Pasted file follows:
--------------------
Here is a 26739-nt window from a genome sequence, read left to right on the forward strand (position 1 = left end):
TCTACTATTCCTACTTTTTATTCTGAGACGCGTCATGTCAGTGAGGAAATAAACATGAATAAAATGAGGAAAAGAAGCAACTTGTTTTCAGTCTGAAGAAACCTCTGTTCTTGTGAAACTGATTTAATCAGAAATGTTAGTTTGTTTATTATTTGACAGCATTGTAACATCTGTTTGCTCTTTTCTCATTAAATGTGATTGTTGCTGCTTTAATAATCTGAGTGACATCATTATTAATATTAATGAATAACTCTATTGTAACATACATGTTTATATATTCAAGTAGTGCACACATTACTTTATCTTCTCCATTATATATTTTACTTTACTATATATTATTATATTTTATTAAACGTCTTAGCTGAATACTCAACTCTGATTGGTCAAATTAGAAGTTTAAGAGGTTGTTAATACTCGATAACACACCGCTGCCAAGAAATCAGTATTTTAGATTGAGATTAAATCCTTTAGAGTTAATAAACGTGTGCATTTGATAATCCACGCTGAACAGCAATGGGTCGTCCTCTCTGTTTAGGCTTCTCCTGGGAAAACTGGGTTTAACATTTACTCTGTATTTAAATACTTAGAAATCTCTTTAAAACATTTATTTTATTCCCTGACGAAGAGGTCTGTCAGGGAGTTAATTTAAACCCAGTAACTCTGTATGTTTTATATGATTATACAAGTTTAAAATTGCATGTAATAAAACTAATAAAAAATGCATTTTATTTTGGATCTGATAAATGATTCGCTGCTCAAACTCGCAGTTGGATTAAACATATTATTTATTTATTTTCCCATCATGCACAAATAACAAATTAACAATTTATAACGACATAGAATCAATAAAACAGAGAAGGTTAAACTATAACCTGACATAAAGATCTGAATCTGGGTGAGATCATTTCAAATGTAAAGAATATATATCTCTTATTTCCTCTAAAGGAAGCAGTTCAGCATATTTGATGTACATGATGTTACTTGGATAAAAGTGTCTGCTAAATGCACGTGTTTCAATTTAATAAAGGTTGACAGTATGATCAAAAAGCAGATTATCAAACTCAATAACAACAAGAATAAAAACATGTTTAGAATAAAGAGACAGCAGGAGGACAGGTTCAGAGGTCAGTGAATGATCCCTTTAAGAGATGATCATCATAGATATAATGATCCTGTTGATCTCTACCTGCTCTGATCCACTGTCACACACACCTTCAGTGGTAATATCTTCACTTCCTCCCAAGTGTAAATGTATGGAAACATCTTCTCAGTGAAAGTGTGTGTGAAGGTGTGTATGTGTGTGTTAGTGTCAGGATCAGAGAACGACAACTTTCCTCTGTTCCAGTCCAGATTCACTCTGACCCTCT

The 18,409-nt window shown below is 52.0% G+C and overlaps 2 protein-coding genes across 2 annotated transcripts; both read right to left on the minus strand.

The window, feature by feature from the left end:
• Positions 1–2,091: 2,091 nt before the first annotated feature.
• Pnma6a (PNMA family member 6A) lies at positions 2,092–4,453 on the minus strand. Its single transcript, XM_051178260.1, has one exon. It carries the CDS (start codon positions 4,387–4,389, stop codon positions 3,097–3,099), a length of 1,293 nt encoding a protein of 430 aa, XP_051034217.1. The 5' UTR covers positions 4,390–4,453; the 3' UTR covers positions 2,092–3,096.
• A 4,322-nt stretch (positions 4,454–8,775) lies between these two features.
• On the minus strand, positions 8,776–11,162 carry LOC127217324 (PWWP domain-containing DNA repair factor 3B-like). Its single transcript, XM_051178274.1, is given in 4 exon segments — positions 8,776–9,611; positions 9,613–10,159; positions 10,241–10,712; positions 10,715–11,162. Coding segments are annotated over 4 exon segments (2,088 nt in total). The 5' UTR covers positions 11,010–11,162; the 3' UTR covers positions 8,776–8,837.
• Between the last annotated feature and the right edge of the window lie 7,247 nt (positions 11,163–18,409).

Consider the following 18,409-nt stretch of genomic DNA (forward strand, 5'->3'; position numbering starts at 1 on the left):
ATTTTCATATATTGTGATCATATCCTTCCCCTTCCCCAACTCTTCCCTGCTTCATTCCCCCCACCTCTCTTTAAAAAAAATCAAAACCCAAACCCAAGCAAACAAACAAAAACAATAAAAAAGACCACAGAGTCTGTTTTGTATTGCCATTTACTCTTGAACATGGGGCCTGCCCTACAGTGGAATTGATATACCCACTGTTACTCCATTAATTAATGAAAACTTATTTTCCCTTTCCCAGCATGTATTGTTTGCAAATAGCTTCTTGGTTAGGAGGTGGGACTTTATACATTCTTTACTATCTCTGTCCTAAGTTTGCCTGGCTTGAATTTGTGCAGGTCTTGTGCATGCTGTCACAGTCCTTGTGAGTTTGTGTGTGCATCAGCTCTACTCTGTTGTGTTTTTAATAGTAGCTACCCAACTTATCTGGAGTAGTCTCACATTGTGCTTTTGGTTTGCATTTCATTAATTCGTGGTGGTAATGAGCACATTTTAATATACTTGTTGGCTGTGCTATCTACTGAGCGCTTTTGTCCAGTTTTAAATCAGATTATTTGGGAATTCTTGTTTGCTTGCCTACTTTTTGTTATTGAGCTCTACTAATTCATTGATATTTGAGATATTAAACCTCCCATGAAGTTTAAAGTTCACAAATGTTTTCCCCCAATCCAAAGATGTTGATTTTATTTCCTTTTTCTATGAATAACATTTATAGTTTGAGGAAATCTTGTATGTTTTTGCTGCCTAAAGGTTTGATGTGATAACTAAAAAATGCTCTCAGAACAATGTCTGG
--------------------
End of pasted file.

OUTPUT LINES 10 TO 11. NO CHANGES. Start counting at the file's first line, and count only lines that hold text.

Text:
Consider the following 18,409-nt stretch of genomic DNA (forward strand, 5'->3'; position numbering starts at 1 on the left):
ATTTTCATATATTGTGATCATATCCTTCCCCTTCCCCAACTCTTCCCTGCTTCATTCCCCCCACCTCTCTTTAAAAAAAATCAAAACCCAAACCCAAGCAAACAAACAAAAACAATAAAAAAGACCACAGAGTCTGTTTTGTATTGCCATTTACTCTTGAACATGGGGCCTGCCCTACAGTGGAATTGATATACCCACTGTTACTCCATTAATTAATGAAAACTTATTTTCCCTTTCCCAGCATGTATTGTTTGCAAATAGCTTCTTGGTTAGGAGGTGGGACTTTATACATTCTTTACTATCTCTGTCCTAAGTTTGCCTGGCTTGAATTTGTGCAGGTCTTGTGCATGCTGTCACAGTCCTTGTGAGTTTGTGTGTGCATCAGCTCTACTCTGTTGTGTTTTTAATAGTAGCTACCCAACTTATCTGGAGTAGTCTCACATTGTGCTTTTGGTTTGCATTTCATTAATTCGTGGTGGTAATGAGCACATTTTAATATACTTGTTGGCTGTGCTATCTACTGAGCGCTTTTGTCCAGTTTTAAATCAGATTATTTGGGAATTCTTGTTTGCTTGCCTACTTTTTGTTATTGAGCTCTACTAATTCATTGATATTTGAGATATTAAACCTCCCATGAAGTTTAAAGTTCACAAATGTTTTCCCCCAATCCAAAGATGTTGATTTTATTTCCTTTTTCTATGAATAACATTTATAGTTTGAGGAAATCTTGTATGTTTTTGCTGCCTAAAGGTTTGATGTGATAACTAAAAAATGCTCTCAGAACAATGTCTGG